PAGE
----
Sat. May 25th, 2024
  • The backlash against technology known as ‘technopoly’ is gaining momentum as more people question the unchecked embrace of all new innovations, intrinsic in society’s reliance on technology.
  • A significant shift occurred in the Trump-Clinton election cycle, when perceptions of social media platforms underwent a subtle yet consequential change, leading to wariness and criticism.
  • With concerns over the mental-health impacts of social media on teenagers and the manipulation and exploitation of technology in politics and media, some are proposing more vigorous curation and selection of the tools and technologies we engage with.

In his New Yorker article, Cal Newport urges society to shift from accepting and adapting to every innovation, and instead propose a different approach called ‘techno-selectionism’. This standpoint acknowledges the significant benefits technology can bring, but it also emphasises the importance of discernment and careful selection of valuable and beneficial tools and technologies, refusing those causing more harm than good.

Newport uses the example of generative AI tools, such as OpenAI’s ChatGPT, to illustrate this point. These tools come with promises of revolutionizing various sectors, but they also carry potential risks and dangers. In response to this, the Writers Guild of America and the Authors Guild have taken significant steps to ensure these AI tools don’t bypass human creativity and rights.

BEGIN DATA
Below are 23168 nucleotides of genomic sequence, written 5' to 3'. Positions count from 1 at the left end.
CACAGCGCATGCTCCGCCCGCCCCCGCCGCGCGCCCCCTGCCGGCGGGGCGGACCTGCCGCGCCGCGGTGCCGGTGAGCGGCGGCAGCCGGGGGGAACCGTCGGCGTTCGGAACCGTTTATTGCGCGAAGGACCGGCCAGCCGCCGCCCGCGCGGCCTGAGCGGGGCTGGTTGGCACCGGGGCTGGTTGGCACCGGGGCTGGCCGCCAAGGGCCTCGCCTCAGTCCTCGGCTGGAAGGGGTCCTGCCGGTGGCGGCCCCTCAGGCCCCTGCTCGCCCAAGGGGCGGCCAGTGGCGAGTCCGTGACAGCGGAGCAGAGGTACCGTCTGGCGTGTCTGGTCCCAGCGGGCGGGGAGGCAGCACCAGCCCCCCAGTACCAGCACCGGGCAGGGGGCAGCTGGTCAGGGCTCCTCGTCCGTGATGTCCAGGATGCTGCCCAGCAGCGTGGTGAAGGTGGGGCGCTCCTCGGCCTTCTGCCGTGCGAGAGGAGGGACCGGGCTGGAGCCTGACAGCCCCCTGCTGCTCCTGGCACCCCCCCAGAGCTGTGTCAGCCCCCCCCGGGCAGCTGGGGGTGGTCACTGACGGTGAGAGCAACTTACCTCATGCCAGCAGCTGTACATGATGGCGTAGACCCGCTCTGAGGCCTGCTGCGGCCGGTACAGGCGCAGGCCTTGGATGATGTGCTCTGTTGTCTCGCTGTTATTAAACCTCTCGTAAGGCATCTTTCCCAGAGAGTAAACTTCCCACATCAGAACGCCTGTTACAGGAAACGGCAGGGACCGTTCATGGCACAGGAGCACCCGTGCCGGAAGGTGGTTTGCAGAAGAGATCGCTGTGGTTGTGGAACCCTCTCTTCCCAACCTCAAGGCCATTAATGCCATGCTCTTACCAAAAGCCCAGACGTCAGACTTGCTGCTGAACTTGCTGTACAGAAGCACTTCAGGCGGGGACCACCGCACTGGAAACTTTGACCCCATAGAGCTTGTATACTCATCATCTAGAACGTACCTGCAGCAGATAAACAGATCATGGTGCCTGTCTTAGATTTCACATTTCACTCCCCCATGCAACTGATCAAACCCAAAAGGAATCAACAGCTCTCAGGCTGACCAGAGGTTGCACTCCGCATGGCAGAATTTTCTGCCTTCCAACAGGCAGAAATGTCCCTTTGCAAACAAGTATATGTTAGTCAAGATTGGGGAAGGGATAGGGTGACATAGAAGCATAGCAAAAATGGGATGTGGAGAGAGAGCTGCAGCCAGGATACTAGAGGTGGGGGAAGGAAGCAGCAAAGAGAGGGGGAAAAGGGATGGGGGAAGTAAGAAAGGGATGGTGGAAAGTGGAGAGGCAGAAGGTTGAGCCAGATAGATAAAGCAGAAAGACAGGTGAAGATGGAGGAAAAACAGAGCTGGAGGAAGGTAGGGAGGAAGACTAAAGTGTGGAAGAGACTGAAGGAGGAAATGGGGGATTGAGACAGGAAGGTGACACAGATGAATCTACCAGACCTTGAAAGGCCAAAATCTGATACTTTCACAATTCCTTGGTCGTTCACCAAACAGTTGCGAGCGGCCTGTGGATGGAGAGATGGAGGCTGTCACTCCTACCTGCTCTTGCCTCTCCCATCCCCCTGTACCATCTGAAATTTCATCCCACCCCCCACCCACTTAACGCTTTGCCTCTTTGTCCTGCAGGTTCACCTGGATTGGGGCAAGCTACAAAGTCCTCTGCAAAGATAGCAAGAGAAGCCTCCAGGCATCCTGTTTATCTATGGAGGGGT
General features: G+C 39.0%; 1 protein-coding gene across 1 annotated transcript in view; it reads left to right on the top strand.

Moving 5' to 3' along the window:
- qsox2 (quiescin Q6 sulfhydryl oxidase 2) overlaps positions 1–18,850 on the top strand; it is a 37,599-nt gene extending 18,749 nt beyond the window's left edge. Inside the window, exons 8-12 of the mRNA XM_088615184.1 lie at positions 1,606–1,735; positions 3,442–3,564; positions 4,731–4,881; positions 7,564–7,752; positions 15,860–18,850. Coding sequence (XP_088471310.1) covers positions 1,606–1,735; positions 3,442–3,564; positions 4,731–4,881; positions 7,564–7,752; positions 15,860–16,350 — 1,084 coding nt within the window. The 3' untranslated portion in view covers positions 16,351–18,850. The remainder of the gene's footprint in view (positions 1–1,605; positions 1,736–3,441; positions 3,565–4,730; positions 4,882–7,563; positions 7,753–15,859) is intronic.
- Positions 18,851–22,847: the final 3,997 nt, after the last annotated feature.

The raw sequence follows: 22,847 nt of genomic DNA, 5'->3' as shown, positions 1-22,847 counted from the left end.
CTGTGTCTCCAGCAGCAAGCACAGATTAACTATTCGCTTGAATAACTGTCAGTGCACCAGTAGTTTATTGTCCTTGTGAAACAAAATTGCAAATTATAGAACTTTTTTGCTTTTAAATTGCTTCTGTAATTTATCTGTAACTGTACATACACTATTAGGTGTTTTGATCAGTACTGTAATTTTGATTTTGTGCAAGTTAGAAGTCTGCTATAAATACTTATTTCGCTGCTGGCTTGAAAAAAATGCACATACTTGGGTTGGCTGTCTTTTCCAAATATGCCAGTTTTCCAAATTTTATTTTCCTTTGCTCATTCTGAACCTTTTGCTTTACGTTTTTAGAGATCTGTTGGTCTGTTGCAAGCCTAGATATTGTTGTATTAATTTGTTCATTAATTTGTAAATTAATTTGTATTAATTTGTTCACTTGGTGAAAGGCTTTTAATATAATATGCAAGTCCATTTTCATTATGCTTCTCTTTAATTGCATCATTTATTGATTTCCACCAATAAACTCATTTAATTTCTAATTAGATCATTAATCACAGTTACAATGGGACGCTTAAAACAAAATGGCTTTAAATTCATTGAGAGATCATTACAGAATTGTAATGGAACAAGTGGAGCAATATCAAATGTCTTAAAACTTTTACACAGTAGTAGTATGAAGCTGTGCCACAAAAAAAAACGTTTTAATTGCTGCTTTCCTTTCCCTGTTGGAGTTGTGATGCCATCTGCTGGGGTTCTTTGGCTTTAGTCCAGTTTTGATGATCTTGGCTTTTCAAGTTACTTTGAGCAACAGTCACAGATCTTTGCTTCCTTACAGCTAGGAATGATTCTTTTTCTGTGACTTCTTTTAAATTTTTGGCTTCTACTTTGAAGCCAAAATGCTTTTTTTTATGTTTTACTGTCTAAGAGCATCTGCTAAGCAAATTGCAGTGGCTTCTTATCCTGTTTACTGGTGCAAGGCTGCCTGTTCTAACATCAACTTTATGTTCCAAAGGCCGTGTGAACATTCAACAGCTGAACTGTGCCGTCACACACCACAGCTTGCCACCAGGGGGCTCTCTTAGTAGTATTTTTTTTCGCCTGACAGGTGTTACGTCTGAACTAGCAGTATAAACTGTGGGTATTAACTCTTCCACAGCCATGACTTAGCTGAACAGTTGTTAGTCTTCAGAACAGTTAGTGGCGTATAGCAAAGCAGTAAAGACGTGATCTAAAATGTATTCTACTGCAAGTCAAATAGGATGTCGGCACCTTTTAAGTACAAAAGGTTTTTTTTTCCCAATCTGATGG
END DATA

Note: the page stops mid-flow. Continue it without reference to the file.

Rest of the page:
Newport also addresses the issue of rampant social media usage among teenagers. Proposing a new solution, U.S. Surgeon General Vivek Murthy suggested halting teenagers’ usage of such services, an idea backed by Professor Jean Twenge of San Diego State University.

Although Newport admits that the implementation of this techno-selectionist approach will be complex and potentially challenging, he argues that in light of phenomena such as the TikTok-fueled misinformation or the rapid integration of AI in everyday life, it is crucial to regain control over the impact of technology on society. He opines that successful evolution in the age of technology will depend as much on rejection and subtraction of harmful or unnecessary technologies, as much as it does on embracing the beneficial ones.

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